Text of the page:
On 1st April, for the second time since re-joining NUS, a gaggle of nine Imperial delegates will head to Blackpool for three days of pointless arguments with the "student movement". In a change from last year, some of this year's delegation know what to expect.
The "student movement" uses very odd terminology for political leanings, where Labour is considered "right wing". With the lessons of last year learned, Live! will be trying - but not promising - to provide some daily updates. To help you understand these, we have provided a helpful diagram to illustrate how mainstream political terminology translates to NUS.
As last year, sessions run until 11pm in the evening, although many delegates head to the bar instead. Given the quality of the hotels in Blackpool it is also better to sleep on the streets or in a bar than return to the room. The delegation is slightly changed from those elected by cross-campus ballot, as Jon Matthews dropped out shortly after his election. He is replaced by Jess Marley, making the final delegation as follows:
- Ashley Brown
- Stephen Brown
- Victoria Gibbs
- Elizabeth Hyde
- Jess Marley
- Jennifer Morgan
- Kirsty Patterson
- Camilla Royle
- Luke Taylor
Matters for Discussion
Conference has many motions to debate, but it is highly likely that the three days will be spent discussing two things: governance changes and higher education policy.
The governance changes are part of the NUS reform process, coming from the governance review approved at last year's conference. The same groups who tried to limit the review last year are now trying to stop changes to the structure of NUS going through. Although NUS voted for reform in December, changes to constitution must be ratified at Annual Conference. Those factions seeking to retain the status quo have mobilised students in NUS elections, so ratification is by no means a certainty. Forty-five minutes is allocated to ratifying the changes, with fifty-five minutes of speeches for and against (yes, I know 55 is greater than 45... tell the NUS that). That may be a little optimistic.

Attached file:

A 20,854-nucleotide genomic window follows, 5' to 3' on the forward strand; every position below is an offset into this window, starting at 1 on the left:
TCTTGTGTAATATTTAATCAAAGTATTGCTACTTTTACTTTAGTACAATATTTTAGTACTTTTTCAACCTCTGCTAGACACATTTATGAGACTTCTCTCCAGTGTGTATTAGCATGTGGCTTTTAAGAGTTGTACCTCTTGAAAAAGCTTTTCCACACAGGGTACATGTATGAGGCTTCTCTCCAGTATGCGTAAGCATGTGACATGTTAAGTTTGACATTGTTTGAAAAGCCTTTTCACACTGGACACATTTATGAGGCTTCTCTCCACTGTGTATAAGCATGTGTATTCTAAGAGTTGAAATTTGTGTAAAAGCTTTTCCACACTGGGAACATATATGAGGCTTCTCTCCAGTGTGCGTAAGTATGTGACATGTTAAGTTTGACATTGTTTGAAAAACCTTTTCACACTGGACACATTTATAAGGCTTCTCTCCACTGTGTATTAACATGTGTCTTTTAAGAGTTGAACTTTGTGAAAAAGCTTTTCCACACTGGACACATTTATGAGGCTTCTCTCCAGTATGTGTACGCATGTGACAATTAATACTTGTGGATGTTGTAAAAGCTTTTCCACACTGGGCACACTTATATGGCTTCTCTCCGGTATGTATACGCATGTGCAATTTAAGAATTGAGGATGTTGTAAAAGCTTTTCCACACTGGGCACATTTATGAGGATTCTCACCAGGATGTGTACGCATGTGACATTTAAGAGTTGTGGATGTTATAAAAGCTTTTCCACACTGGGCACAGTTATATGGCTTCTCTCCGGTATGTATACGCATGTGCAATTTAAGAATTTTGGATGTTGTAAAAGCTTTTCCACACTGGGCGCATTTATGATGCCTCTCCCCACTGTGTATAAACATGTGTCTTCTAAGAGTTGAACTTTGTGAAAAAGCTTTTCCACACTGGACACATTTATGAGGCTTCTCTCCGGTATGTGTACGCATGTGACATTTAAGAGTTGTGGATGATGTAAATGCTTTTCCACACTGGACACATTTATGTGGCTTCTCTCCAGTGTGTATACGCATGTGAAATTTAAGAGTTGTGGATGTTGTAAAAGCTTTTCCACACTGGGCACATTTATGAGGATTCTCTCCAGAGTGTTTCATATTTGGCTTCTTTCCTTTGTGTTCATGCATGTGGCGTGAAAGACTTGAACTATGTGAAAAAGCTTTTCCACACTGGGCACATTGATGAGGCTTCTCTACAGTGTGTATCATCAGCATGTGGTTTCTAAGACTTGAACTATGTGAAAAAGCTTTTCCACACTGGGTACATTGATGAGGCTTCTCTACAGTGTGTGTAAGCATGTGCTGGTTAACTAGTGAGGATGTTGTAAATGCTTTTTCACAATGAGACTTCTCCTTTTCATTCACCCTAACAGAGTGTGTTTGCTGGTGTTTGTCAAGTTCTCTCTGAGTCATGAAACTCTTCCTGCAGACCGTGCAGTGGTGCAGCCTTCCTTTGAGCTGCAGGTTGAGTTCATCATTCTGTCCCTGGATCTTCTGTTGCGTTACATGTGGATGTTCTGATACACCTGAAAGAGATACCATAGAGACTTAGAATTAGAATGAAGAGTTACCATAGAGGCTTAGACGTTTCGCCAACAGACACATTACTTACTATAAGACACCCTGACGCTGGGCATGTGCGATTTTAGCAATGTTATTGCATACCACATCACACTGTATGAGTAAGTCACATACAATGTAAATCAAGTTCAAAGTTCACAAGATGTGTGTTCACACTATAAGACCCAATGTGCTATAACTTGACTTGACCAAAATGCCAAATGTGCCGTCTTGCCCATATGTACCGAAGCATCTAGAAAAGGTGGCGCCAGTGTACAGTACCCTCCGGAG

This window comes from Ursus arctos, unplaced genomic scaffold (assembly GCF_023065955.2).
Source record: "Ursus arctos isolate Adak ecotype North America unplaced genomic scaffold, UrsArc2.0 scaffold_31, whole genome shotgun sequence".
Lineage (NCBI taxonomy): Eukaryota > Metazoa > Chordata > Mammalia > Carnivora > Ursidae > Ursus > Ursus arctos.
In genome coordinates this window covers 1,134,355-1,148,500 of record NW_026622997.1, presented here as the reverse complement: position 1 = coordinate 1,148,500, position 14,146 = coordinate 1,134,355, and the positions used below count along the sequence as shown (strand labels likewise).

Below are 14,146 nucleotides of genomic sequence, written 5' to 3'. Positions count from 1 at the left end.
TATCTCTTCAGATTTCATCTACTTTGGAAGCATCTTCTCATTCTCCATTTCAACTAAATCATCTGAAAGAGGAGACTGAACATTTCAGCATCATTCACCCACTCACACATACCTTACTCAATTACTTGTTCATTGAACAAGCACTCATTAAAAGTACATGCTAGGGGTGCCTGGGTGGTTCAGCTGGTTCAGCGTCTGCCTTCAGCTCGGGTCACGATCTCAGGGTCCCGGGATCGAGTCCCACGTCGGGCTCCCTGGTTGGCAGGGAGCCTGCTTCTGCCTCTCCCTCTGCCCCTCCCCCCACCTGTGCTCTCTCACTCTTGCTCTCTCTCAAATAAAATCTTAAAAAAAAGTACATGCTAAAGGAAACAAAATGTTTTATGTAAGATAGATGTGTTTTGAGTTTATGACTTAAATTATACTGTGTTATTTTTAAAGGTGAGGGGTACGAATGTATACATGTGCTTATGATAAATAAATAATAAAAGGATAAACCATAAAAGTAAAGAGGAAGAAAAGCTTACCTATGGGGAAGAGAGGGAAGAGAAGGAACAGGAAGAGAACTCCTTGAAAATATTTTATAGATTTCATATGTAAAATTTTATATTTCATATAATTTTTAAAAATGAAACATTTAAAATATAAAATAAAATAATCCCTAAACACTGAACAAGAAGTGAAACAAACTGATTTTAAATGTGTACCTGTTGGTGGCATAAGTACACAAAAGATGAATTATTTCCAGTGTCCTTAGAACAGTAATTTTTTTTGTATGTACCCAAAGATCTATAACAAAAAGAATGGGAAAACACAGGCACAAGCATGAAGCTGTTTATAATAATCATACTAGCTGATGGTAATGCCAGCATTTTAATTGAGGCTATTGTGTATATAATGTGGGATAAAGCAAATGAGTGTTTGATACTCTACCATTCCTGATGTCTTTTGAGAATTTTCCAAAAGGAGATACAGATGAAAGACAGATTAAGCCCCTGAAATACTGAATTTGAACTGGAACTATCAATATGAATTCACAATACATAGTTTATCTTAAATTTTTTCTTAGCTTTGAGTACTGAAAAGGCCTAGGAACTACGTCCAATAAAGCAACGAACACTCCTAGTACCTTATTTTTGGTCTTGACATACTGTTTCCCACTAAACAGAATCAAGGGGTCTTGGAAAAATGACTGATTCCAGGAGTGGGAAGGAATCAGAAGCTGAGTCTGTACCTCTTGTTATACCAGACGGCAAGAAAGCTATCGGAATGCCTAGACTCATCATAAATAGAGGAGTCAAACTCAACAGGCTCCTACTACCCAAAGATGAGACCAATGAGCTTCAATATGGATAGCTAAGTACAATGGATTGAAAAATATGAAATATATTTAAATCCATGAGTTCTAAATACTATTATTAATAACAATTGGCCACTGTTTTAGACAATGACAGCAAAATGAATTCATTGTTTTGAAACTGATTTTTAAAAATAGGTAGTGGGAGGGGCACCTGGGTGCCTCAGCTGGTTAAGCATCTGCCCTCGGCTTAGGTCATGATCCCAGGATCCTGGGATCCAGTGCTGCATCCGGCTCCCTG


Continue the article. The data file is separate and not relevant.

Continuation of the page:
With the constitution hopefully approved, the order of business will move to finalising the "Schedules" to the constitution, which tie up the more intricate details of how the NUS will operate. This is allocated 3h 15 minutes, but once again that may be optimistic.
After four hours (optimistically) of debate and petty bickering, NUS will hopefully have dragged itself into the 21st Century. The future of the organisation very much depends on it, as members of the National Executive Committee (including the President and likely next President) have spent the last year stating how badly managed and ineffective NUS currently is. Without reform, those soundbites will come back and bite them at disaffiliation referenda around the country. If the constitution is ratified, there is still another motion calling for the governance review to be rejected, despite the fact that its recommendations would already have been approved.